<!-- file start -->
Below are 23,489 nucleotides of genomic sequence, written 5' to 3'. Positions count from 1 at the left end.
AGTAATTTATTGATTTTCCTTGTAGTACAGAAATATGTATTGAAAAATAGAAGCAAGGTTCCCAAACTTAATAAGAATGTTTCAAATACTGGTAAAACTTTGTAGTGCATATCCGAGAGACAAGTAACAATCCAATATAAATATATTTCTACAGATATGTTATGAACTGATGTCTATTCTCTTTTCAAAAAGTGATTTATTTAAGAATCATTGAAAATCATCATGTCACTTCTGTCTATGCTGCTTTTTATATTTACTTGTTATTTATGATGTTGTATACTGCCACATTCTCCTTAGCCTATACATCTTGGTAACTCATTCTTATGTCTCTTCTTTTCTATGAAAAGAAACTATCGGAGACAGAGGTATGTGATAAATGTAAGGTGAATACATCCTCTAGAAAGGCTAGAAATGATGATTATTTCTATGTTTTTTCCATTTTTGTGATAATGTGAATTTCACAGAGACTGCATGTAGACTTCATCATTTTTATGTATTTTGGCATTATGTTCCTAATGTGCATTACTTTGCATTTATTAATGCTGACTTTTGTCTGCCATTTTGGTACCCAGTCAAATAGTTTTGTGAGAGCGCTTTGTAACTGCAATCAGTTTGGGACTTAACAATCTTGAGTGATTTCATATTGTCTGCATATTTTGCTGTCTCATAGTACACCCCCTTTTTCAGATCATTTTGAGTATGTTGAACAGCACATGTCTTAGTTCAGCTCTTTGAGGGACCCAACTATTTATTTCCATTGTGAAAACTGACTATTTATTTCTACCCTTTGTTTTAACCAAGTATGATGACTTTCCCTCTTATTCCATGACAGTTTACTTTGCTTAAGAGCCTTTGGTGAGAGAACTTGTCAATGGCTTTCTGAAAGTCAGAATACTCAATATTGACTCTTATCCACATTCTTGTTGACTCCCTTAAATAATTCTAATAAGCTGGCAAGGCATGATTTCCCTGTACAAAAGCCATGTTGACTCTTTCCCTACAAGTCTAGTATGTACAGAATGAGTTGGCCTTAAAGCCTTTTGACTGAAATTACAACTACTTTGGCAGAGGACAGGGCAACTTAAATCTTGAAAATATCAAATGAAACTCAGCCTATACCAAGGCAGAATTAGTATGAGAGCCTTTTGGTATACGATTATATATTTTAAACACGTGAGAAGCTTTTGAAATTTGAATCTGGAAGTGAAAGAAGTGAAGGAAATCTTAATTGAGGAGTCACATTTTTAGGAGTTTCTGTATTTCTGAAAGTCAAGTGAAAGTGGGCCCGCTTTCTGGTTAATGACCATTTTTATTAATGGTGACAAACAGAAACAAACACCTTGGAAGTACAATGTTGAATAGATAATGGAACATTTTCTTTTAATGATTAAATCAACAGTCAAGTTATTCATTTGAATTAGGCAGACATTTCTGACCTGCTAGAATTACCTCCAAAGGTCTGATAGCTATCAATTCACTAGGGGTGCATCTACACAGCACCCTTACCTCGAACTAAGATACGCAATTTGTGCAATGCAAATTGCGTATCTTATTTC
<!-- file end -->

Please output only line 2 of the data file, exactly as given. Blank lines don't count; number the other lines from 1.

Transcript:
AGTAATTTATTGATTTTCCTTGTAGTACAGAAATATGTATTGAAAAATAGAAGCAAGGTTCCCAAACTTAATAAGAATGTTTCAAATACTGGTAAAACTTTGTAGTGCATATCCGAGAGACAAGTAACAATCCAATATAAATATATTTCTACAGATATGTTATGAACTGATGTCTATTCTCTTTTCAAAAAGTGATTTATTTAAGAATCATTGAAAATCATCATGTCACTTCTGTCTATGCTGCTTTTTATATTTACTTGTTATTTATGATGTTGTATACTGCCACATTCTCCTTAGCCTATACATCTTGGTAACTCATTCTTATGTCTCTTCTTTTCTATGAAAAGAAACTATCGGAGACAGAGGTATGTGATAAATGTAAGGTGAATACATCCTCTAGAAAGGCTAGAAATGATGATTATTTCTATGTTTTTTCCATTTTTGTGATAATGTGAATTTCACAGAGACTGCATGTAGACTTCATCATTTTTATGTATTTTGGCATTATGTTCCTAATGTGCATTACTTTGCATTTATTAATGCTGACTTTTGTCTGCCATTTTGGTACCCAGTCAAATAGTTTTGTGAGAGCGCTTTGTAACTGCAATCAGTTTGGGACTTAACAATCTTGAGTGATTTCATATTGTCTGCATATTTTGCTGTCTCATAGTACACCCCCTTTTTCAGATCATTTTGAGTATGTTGAACAGCACATGTCTTAGTTCAGCTCTTTGAGGGACCCAACTATTTATTTCCATTGTGAAAACTGACTATTTATTTCTACCCTTTGTTTTAACCAAGTATGATGACTTTCCCTCTTATTCCATGACAGTTTACTTTGCTTAAGAGCCTTTGGTGAGAGAACTTGTCAATGGCTTTCTGAAAGTCAGAATACTCAATATTGACTCTTATCCACATTCTTGTTGACTCCCTTAAATAATTCTAATAAGCTGGCAAGGCATGATTTCCCTGTACAAAAGCCATGTTGACTCTTTCCCTACAAGTCTAGTATGTACAGAATGAGTTGGCCTTAAAGCCTTTTGACTGAAATTACAACTACTTTGGCAGAGGACAGGGCAACTTAAATCTTGAAAATATCAAATGAAACTCAGCCTATACCAAGGCAGAATTAGTATGAGAGCCTTTTGGTATACGATTATATATTTTAAACACGTGAGAAGCTTTTGAAATTTGAATCTGGAAGTGAAAGAAGTGAAGGAAATCTTAATTGAGGAGTCACATTTTTAGGAGTTTCTGTATTTCTGAAAGTCAAGTGAAAGTGGGCCCGCTTTCTGGTTAATGACCATTTTTATTAATGGTGACAAACAGAAACAAACACCTTGGAAGTACAATGTTGAATAGATAATGGAACATTTTCTTTTAATGATTAAATCAACAGTCAAGTTATTCATTTGAATTAGGCAGACATTTCTGACCTGCTAGAATTACCTCCAAAGGTCTGATAGCTATCAATTCACTAGGGGTGCATCTACACAGCACCCTTACCTCGAACTAAGATACGCAATTTGTGCAATGCAAATTGCGTATCTTATTTC